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The rise in veganism

Discussion in 'Cookery' started by BelleDuJour, Apr 24, 2019.

  1. BelleDuJour

    BelleDuJour Star commenter

    Veganism is the new thing it seems.
    Why a rise in being vegan rather than vegetarian surprises me.
    TBH we eat a lot of vegan meals......but also a lot of vegetarian meals and we eat fish and meat.
    The idea of 'flexitarian' bothers me. Surely that's just a normal diet with some animal products?
    Anyway......I'm going more over to a plant diet. Not wholly, but certainly more than I used to.
    Vegans are certainly deficient in vitamin B12, so from that point of view it is not a 'healthy' diet without supplements, and I couldn't imagine a world without eggs, Greek yoghurt and cheese.
    Vegan/vegetarian meals we have a lot include veggie curries of all types, beans on toast, jacket spuds, fritatta, nachos, fajitas, pizza, cauli cheese, stir fry, bean burgers, pasta to name just a few.
    Any thoughts?
     
    nizebaby likes this.
  2. Kartoshka

    Kartoshka Established commenter

    Vitamin B12 doesn't occur naturally in any non-animal-derived foods, but that doesn't mean vegans are deficient in it. There are quite a few foods that are fortified with vitamin B12 during production - plant milks and nutritional yeast, for example - so it's not absolutely necessary for a vegan to take supplements in order to be healthy, as long as he/she eats enough of the fortified food.
     
    ItchyFeet1 likes this.
  3. nick909

    nick909 Star commenter

    With regards what others do, I couldn't give a b*gger. Their lives, their bodies and they aren't doing anyone else any hard.

    The idea of 'flexitarian' is nonsense. You're either a vegan or a veggie or an omnivore. You can't pick and choose when it suits you.

    We eat vegetarian and vegan meals often. I think it's in everyone's interests to eat less meat and animal products. Better for public health and better for the environment.

    But we're definitely omnivores - not bloody flexitarians!
     
    BelleDuJour likes this.
  4. sparkleghirl

    sparkleghirl Star commenter

    Lots of people are cutting down their use of meat and other animal products. Sometimes it's for health reasons, sometimes ethical ones and a big driver right now seems to be sustainability. The terms vegan and veganism are being misapplied perhaps but who cares what you call it? The word flexitarianism only exists because some people can't bear to not be able to put a label on everyone.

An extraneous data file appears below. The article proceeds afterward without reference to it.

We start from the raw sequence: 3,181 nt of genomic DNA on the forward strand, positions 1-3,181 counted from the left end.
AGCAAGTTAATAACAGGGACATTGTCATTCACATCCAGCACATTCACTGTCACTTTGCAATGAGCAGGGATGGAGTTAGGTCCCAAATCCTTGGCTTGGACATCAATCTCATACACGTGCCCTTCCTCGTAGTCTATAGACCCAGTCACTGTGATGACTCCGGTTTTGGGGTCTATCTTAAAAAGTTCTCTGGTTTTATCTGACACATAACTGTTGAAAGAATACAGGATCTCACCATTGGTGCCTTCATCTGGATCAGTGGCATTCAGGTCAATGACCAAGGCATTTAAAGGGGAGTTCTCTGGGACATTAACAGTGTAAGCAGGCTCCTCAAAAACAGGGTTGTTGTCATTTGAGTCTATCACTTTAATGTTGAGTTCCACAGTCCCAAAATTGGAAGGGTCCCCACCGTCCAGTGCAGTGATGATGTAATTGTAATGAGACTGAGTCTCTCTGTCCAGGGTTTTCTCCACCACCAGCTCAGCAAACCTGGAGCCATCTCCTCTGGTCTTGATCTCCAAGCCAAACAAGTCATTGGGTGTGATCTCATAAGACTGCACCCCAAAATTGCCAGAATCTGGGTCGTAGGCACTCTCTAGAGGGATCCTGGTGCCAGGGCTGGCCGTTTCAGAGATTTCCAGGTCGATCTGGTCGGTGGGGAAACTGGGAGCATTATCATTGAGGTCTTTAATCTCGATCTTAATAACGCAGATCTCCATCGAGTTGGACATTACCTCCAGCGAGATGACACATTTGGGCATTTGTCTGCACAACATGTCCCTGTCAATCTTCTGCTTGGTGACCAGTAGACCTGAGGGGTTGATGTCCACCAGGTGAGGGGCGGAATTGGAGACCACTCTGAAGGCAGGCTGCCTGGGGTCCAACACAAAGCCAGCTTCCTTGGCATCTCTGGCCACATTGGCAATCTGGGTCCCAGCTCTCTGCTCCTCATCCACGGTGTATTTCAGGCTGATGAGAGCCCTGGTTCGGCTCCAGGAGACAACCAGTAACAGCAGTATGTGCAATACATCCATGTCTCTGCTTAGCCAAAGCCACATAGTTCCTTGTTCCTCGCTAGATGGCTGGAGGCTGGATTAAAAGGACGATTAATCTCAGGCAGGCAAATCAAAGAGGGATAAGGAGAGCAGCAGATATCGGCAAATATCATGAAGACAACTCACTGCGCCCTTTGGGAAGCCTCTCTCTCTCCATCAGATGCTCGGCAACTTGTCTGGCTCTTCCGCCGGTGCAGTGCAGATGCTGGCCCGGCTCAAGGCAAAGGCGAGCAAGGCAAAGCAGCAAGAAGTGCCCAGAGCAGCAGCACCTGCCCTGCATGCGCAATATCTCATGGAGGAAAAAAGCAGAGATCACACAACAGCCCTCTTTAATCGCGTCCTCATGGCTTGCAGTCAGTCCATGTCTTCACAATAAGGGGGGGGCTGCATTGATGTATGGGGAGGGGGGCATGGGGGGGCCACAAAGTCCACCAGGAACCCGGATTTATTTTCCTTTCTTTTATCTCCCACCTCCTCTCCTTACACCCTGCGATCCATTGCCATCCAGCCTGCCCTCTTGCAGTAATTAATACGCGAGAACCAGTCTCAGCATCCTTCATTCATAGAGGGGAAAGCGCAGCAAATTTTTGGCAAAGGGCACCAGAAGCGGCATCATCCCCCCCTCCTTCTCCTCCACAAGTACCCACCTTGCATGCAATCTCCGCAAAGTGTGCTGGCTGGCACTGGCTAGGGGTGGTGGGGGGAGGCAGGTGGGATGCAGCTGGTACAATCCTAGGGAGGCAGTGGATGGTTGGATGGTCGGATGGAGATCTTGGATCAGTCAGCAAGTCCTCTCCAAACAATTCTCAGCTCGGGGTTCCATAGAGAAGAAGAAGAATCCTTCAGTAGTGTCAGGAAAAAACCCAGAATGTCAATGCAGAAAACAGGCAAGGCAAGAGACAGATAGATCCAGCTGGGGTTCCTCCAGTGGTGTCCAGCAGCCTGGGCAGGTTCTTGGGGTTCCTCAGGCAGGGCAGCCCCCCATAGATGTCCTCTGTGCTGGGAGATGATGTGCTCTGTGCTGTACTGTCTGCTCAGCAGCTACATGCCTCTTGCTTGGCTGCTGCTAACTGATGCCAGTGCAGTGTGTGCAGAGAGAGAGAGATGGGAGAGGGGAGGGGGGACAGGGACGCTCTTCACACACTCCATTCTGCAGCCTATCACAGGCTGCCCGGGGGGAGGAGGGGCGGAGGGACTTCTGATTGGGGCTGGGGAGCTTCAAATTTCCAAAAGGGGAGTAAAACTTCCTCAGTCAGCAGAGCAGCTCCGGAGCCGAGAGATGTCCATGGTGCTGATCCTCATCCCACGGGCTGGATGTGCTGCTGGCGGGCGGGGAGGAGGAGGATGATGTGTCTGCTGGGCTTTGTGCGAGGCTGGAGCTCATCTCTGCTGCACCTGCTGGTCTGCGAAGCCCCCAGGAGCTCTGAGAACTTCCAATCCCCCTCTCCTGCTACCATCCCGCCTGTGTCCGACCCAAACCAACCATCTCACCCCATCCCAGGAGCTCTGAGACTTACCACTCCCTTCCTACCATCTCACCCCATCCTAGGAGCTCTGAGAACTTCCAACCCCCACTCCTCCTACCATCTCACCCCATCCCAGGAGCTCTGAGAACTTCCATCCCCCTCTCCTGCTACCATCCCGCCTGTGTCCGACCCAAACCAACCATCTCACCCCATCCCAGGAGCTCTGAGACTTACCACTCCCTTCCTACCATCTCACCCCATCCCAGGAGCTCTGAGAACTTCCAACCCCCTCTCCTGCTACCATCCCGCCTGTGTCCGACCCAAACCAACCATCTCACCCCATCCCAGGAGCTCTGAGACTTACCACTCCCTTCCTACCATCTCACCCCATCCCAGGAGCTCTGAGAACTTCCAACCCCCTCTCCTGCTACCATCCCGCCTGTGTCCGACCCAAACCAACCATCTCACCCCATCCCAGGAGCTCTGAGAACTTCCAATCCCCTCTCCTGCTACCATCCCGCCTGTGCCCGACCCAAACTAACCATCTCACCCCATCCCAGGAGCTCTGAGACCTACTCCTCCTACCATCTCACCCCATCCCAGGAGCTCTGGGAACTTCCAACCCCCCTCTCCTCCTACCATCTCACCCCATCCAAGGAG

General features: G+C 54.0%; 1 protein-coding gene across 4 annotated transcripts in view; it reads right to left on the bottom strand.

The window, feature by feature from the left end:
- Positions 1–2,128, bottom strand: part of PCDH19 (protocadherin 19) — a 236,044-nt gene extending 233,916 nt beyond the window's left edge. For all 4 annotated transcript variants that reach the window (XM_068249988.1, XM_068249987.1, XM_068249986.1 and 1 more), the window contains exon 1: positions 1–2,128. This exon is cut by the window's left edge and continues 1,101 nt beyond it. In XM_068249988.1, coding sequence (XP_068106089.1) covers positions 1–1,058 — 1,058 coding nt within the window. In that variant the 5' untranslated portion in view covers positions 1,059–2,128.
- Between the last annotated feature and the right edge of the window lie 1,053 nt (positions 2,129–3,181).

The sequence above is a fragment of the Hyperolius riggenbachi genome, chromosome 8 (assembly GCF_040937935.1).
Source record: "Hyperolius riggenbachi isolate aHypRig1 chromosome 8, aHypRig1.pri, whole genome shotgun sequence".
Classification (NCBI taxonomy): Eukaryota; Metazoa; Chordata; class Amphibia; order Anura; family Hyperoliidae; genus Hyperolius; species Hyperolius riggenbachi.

As to the actual shift in diet rather than the ludicrous labelling, then yes, I see it as a very positive thing.
     
    nizebaby likes this.
  5. Vince_Ulam

    Vince_Ulam Star commenter

    Too much like hard work, even were I convinced by the allegedly ethical arguments.

    I do not believe that a vegan diet, even supplemented, is suitable for everyone for sustained periods of time. While everyone has the same nutritional needs, different people process these more or less efficiently due to genetic & environmental factors. Women should avoid a vegan diet, in my view, as their menstrual cycle already gives them a good kicking every month. Parents who raise children on vegan diets are wrong to do so, falsely assuming that children are simply mini-adults.
     
  6. BelleDuJour

    BelleDuJour Star commenter

    My thoughts exactly!
    But it does puzzle me this sudden rise in veganism, as opposed to vegetarianism.
     
    Last edited: Apr 24, 2019
    nizebaby likes this.
  7. BelleDuJour

    BelleDuJour Star commenter

    Just googled 'flexitarian' and got this:

    A semi-vegetarian or flexitarian diet is one that is plant-based with the occasional inclusion of meat. In 2003, the American Dialect Society voted flexitarian as the year's most useful word.

    You cannot be a 'semi-vegetarian'! It's a bloody omnivore!
    Trust the Americans to think this isa great word :mad:
     
  8. nick909

    nick909 Star commenter

    I suspect it's for ethical reasons. For example, the number of male calves and male chicks routinely killed in dairy farming and egg farming is well documented. You could argue that being a vegetarian is no more ethically sound than being an omnivore, as animals are still killed as a byproduct of dairy and egg farming, etc. Of course, people are vegetarian for other reasons than ethics.

    There are claims that vegan diets are better for the environment as well in terms of reducing one's carbon footprint and more sustainable in terms of land use.
     
    Kartoshka likes this.
  9. BelleDuJour

    BelleDuJour Star commenter

    Agree @nick909, but I'm not convinced such a huge numbver of individuals have suddenly developed a conscience!
     
  10. needabreak

    needabreak Star commenter

    Fortified non dairy milk. Is not without its ethical concerns given the large amount of land given over to exploit this fairly new level of demand and the consequences of that change of land use.
     
    nizebaby and bombaysapphire like this.
  11. nick909

    nick909 Star commenter

    I think you're right regarding ethical attitudes towards animal welfare but it will be an issue for a great many vegans.

    The environment is a biggie at the moment though. It's increasingly looking like we are headed for an environmental catastrophe unless something changes and more and more people, particularly young people are looking to what can change. Lots of studies suggest that a vegan diet is better for the environment.

    I think there will be a few reasons why the vegan diet is suddenly so popular but I's say with most people it's a combination of some or all of:

    1. Ethical concerns about animal welfare
    2. Environmental benefits
    3. Concerns that excesses of red meat and dairy can lead to health issues (whether this is true or not, there is still a wide perception that it is true)
    4. Cost. Vegetarian and vegan diets are a lot cheaper!
    5. Fashion and social media (it's cool to have a label and be able to hashtag your instagram pics, right!)